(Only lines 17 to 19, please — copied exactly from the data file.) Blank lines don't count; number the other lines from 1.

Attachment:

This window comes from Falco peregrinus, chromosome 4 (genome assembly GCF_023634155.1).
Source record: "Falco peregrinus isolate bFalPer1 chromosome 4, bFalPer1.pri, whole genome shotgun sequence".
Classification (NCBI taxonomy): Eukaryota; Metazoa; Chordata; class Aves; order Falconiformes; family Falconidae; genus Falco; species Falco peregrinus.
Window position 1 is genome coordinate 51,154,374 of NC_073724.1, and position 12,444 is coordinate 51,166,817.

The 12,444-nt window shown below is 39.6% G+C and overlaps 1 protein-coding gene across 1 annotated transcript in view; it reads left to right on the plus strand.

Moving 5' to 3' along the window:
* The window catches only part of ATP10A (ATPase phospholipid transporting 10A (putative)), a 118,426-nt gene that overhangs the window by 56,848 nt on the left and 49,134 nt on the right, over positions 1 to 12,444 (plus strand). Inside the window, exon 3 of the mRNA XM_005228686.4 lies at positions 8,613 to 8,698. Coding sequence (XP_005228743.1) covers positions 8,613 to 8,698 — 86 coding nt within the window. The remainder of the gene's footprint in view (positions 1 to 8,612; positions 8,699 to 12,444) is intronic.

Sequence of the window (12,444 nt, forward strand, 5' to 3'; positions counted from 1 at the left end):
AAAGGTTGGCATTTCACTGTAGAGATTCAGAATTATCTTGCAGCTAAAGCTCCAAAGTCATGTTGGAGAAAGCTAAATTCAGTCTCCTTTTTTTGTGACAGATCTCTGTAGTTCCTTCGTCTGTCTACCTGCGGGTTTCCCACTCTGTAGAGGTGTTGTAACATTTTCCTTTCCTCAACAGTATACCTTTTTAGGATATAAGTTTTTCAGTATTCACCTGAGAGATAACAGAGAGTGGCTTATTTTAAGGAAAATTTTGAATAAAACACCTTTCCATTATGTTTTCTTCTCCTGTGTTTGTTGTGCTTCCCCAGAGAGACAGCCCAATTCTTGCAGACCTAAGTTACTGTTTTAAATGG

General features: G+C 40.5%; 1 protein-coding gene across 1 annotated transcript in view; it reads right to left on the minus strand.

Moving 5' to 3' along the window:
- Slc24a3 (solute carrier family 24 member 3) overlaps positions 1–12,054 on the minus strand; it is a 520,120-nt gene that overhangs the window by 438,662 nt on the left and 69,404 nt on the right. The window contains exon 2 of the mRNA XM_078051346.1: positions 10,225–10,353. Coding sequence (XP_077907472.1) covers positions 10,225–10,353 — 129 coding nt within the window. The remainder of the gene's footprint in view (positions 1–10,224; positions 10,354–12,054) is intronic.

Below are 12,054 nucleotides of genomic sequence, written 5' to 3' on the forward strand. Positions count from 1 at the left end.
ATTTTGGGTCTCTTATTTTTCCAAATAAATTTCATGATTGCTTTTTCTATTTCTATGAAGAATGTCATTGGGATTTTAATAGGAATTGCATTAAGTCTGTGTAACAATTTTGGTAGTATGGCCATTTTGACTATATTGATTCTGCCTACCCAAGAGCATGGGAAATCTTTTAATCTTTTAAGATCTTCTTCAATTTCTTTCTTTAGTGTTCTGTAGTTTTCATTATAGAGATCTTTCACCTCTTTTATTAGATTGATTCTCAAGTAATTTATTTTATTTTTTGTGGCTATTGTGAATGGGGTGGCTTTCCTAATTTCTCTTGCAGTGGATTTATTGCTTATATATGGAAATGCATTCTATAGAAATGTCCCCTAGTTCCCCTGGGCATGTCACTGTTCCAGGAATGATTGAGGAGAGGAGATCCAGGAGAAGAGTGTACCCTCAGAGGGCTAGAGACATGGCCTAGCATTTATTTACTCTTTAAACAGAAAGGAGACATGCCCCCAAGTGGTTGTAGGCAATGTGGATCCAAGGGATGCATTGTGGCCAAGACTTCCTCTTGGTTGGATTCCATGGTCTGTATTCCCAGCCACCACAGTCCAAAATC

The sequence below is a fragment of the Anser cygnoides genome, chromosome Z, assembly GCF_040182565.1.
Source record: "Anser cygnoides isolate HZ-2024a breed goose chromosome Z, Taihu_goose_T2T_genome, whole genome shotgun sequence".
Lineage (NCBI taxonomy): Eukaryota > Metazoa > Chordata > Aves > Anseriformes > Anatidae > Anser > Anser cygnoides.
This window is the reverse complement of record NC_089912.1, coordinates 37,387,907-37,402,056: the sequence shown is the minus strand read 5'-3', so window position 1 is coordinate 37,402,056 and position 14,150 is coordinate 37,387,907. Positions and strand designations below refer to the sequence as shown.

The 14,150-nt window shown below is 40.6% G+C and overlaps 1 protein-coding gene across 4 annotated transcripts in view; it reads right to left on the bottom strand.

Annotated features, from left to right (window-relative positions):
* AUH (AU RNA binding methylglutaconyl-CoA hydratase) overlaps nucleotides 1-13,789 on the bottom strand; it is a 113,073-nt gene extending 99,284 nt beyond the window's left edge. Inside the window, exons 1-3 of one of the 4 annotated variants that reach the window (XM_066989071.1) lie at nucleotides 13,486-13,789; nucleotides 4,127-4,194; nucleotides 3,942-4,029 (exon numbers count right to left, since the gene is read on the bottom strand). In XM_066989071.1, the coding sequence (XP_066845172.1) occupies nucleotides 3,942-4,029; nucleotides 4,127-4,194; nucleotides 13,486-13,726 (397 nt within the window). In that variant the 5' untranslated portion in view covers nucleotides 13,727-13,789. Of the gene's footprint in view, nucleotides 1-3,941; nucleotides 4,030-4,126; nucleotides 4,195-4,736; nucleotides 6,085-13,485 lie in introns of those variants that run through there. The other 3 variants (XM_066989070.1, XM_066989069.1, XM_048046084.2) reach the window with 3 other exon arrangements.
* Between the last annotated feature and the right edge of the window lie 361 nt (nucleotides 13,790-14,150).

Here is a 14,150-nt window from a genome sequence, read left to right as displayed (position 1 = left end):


Lineage (NCBI taxonomy): Eukaryota > Metazoa > Chordata > Aves > Anseriformes > Anatidae > Anser > Anser cygnoides.
This window is the reverse complement of record NC_089912.1, coordinates 37,387,907-37,402,056: the sequence shown is the minus strand read 5'-3', so window position 1 is coordinate 37,402,056 and position 14,150 is coordinate 37,387,907. Positions and strand designations below refer to the sequence as shown.

The 14,150-nt window shown below is 40.6% G+C and overlaps 1 protein-coding gene across 4 annotated transcripts in view; it reads right to left on the bottom strand.